How to Write an Effective Direct Mail Letter
Follow these steps, and close the sale
In direct response advertising, a great direct mail pack can work wonders for both the brand and the bottom line. Truly successful direct mail is targeted, says something in a way that's both powerful and memorable, and talks directly to the customer. And there's no better way to engage in conversation than with a letter. Yes, a letter.
If you're thinking that no one reads letters anymore, think again. The great Howard Gossage famously said "People read what interests them. Sometimes, it's an ad." He could also have said, "sometimes it's a letter."
But, the humble direct mail pack does face tough competition from the myriad advertising messages people receive every single day. They are bombarded with emails, texts, telemarketers, banners, guerrilla ads, TV spots, radio ads, and so much more. Does anyone really have time to open a piece of direct mail, let alone read the letter?
It's easy to think that in this day and age of smartphones, instant gratification, and multi-media everything, a humble direct mail letter is not glamorous, or fun. Better to send a jazzy brochure and some lame freebie. But to ignore the direct mail letter is to turn your back on one of the most tried and tested ways to engage a consumer and get a result. It's vital, and incredibly effect when written well. You just have to ensure that you give it a fighting chance by creating a direct mail pack that screams to be opened, and investigated.
Do that, and the letter is the key to sales conversion.
The Direct Mail Letter—Where Do You Begin?
As mentioned in the previous paragraph, if you create a good direct mail pack, you will have already started the conversation on the envelope.
The letter needs to pick up on that conversation and elaborate, in a way that's both engaging and persuasive. It's the salesman of the pack. Everything else is elaborate window dressing.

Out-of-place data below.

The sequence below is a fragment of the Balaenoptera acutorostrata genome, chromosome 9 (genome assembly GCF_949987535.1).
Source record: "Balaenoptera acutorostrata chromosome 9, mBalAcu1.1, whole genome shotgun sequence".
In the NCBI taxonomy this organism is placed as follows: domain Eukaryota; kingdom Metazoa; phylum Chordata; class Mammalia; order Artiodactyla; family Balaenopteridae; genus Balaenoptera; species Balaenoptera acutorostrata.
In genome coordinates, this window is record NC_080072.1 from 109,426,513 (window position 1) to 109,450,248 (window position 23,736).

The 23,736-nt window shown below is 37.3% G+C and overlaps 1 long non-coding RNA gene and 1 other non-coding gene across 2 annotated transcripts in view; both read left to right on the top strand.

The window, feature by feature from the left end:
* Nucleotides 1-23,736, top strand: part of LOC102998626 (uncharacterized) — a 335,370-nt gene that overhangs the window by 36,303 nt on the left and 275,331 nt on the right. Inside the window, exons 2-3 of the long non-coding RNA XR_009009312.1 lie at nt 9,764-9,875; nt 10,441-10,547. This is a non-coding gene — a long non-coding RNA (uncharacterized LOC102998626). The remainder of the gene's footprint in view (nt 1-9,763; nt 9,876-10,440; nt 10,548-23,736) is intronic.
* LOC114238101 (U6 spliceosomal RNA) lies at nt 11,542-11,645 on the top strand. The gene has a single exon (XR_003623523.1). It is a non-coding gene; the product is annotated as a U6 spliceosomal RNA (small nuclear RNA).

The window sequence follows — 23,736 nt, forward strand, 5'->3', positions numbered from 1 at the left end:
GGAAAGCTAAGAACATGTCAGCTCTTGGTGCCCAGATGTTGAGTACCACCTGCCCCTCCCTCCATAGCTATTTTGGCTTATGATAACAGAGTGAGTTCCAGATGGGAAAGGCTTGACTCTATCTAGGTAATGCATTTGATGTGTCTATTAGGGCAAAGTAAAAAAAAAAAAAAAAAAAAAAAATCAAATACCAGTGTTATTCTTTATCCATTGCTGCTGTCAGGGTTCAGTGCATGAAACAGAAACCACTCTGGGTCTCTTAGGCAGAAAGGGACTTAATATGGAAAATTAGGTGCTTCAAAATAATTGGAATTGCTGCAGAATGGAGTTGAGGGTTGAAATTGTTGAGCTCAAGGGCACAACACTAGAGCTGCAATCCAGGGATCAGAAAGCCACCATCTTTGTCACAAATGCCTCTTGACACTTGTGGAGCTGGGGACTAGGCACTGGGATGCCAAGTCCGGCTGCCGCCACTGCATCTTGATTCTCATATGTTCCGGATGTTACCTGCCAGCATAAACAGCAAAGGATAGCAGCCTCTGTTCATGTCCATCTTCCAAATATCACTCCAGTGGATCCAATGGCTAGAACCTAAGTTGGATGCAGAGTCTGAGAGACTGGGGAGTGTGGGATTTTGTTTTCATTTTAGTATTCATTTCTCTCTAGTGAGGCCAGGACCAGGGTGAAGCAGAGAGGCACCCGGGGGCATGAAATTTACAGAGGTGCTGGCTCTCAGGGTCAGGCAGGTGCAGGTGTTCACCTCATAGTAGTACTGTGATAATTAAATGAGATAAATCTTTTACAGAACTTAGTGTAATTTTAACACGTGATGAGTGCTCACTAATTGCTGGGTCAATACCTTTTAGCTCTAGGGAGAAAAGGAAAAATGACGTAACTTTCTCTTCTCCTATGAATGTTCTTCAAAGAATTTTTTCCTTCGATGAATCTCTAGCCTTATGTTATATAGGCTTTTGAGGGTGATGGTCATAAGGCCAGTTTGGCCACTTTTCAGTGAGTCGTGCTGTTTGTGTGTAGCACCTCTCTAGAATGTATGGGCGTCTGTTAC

Think of it this way. If Mad Men's Don Draper were part of a direct mail pack, he would not be the brochure or the box it came in. He wouldn't be the sample of the product, and he would not be a tacky freebie. Don Draper would be the letter. He'd sell the hell out of the product or service, using powerful words and a tone of voice that's aligned with the brand. He'd intrigue you, from the opening sentence to the final sign off or P.S. He'd engage you in a way that had you nodding your head, and thinking about ways to pay for this great new product or service.
He'd seduce you.
Then again, it's easy to say all that. But in practice, when you are staring at a blank sheet of paper, it can be a scary task to fill it with the kind of language that will get the phone ringing or the website flooded with orders.
But the blank sheet of paper represents infinite possibilities. This is your chance to speak openly, and persuasively, to the consumer. The fact is, people read the letter first. It's a hard habit to break when someone sends you mail you want to know why, and the letter is the first place to look. So this blank sheet of paper is also the first point of contact with the brand. This is no time to show off, be clever, or pull a fast one. It's a conversation that can make or break the sale, and it needs respect.
Don't be Tempted to Open With Crass Humor, Puns or Pushy Statements
And don't write above or below your audience, either. You don't want to show your vast vocabulary, and you don't want to sound dumb. Speak like people speak, and never be afraid to break the rules of grammar. You are not writing a letter to win an English scholarship, you are writing to communicate. Want to use one-word sentences?
Use the Golden Word—YOU